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PaleoliTHICC: Understanding the Woman of Willendorf using contemporary fat studies

head shot of Shelby Jones

Name: Shelby Jones
Major: Anthropology
Minor: History
Advisor: Dr. Siavash Samei; Dr. Beth Derderian (second reader)

Best All-Around Presentation

My research focused on the Woman (“Venus”) of Willendorf figurine, one of the most famous Paleolithic figurines. Rather than arguing that she is a depiction of a fertility icon or a Mother Goddess, I argue that she should be understood as nothing more than a depiction of a fat woman. I also ask what modern perceptions of the Woman are. The initial research conducted for the literature review of this project indicated that there were four distinct anthropological “camps” that explain her creation: the Woman as a fertility icon, the Woman as a toy of some form, the Woman as a Mother Goddess, and the Woman as a fat person. Additionally, rather than keeping the Woman planted firmly in the Paleolithic era, I tie in the contemporary theoretical framework of “fat studies” to understand her place in the world as a fat woman. Fat studies is a discipline that aims to place fat bodies at the forefront of conversations and bring awareness to the oppression that fat people face. Jeannine Gailey’s theory of “hyper(in)visibility” further narrows the perspective on the Woman and experiences of those fat feminine bodies that resemble her. In order to answer the question about the modern perceptions of the Woman, a survey was sent to the College of Wooster student body, and the responses to this survey were analyzed using both quantitative and qualitative methods.

If you have any questions or would like to discuss this research further, please reach out to me at: sjones22@wooster.edu!

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Posted in Comments Enabled, Independent Study, Symposium 2022.


13 responses to “PaleoliTHICC: Understanding the Woman of Willendorf using contemporary fat studies”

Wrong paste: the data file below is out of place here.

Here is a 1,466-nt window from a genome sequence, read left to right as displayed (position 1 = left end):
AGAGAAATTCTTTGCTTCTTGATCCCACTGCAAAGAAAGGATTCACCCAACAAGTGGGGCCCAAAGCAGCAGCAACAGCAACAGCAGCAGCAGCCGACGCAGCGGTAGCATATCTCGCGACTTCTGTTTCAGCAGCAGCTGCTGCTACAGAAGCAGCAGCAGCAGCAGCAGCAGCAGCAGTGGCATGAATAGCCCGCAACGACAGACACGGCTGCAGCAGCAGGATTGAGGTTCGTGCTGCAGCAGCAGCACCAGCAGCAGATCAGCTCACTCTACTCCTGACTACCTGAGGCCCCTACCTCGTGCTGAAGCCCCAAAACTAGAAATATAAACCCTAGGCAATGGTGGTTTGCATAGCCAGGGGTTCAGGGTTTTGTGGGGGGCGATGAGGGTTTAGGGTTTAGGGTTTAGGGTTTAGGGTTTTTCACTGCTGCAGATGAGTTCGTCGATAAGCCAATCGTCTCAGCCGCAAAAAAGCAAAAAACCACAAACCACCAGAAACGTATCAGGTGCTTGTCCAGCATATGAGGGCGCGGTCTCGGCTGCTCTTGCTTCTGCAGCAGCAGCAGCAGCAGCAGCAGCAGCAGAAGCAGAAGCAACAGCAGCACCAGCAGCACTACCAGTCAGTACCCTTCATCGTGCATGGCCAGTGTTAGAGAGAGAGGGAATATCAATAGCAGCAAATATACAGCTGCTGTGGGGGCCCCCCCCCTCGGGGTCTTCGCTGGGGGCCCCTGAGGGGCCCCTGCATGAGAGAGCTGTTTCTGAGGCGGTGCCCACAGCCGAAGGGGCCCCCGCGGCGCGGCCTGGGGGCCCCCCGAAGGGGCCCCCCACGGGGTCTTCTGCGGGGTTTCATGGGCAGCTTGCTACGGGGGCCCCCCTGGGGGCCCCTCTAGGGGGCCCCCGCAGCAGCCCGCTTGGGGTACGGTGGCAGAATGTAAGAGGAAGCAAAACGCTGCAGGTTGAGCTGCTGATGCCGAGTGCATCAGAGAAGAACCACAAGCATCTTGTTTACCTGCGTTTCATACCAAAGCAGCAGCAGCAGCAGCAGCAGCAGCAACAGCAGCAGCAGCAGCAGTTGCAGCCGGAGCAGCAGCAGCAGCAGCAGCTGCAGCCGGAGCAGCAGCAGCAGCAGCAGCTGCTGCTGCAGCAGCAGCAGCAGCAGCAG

1. David McConnell says:

    Congratulations, Shelby, on completing this very innovative project! Best of luck with the final weeks and with your post-graduation plans.

  2. Shelby Jones says:

    Thank you, Dr. McConnell! Hope you’re well!

  3. Siavash Samei says:

    You have done just a phenomenal job Shelby. I am very proud of you and honored to have had the pleasure of guiding you and learning from you through this incredible project.

  4. Mark Graham says:

    Hi Shelby — This is excellent work — really innovative. From the time you talked with me about your project, I’ve been looking forward to seeing this presentation of it. Thank you for this work, and congratulations!

  5. Megan Fisher says:

    #1 Best title of the year!!!

    So proud of you Shelb!

  6. Shelby Jones says:

    Thank you, Megs!! I love you!!

  7. Claire Eager says:

    Shelby, congratulations on this amazing project! Your theories, findings, and presentation are all compelling. I got to see her a few years ago and I’m wondering whether/how you think the size of the object itself (tiny! or tiny relative to human bodies; small for an art object) figures in to this?

  8. Jennifer Faust says:

    Congratulations on your “Best All-Around” award, Shelby!

  9. Rachel Jones says:

    Congratulations Shelby!! I’m so proud of you!!

  10. Dean Hernandez says:

    Congratulations on this wonderful project and your well-deserved award, Shelby! So thrilled to see you get to this place in your Wooster journey. All the best!

  11. Beth Derderian says:

    Hi Shelby, congrats on a fabulous project and again, impeccable title! I enjoyed reading your IS and learned a lot.

  12. Georgia Hopps-Weber says:

    What a wonderful presentation Shelby! I really like this take on the Woman of Willendorf and LOVE the title!

  13. Kate Beutner says:

    Shelby, this is great! I’m so glad to see your incorporation of fat studies into your project on this well-known icon.

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Related Areas of Study

History

Critically examine events and societies of the past and learn to tell the stories future generations need to know

Major Minor

Anthropology

Use problem-solving and research skills to explore and understand communities and cultures in every part of the world.

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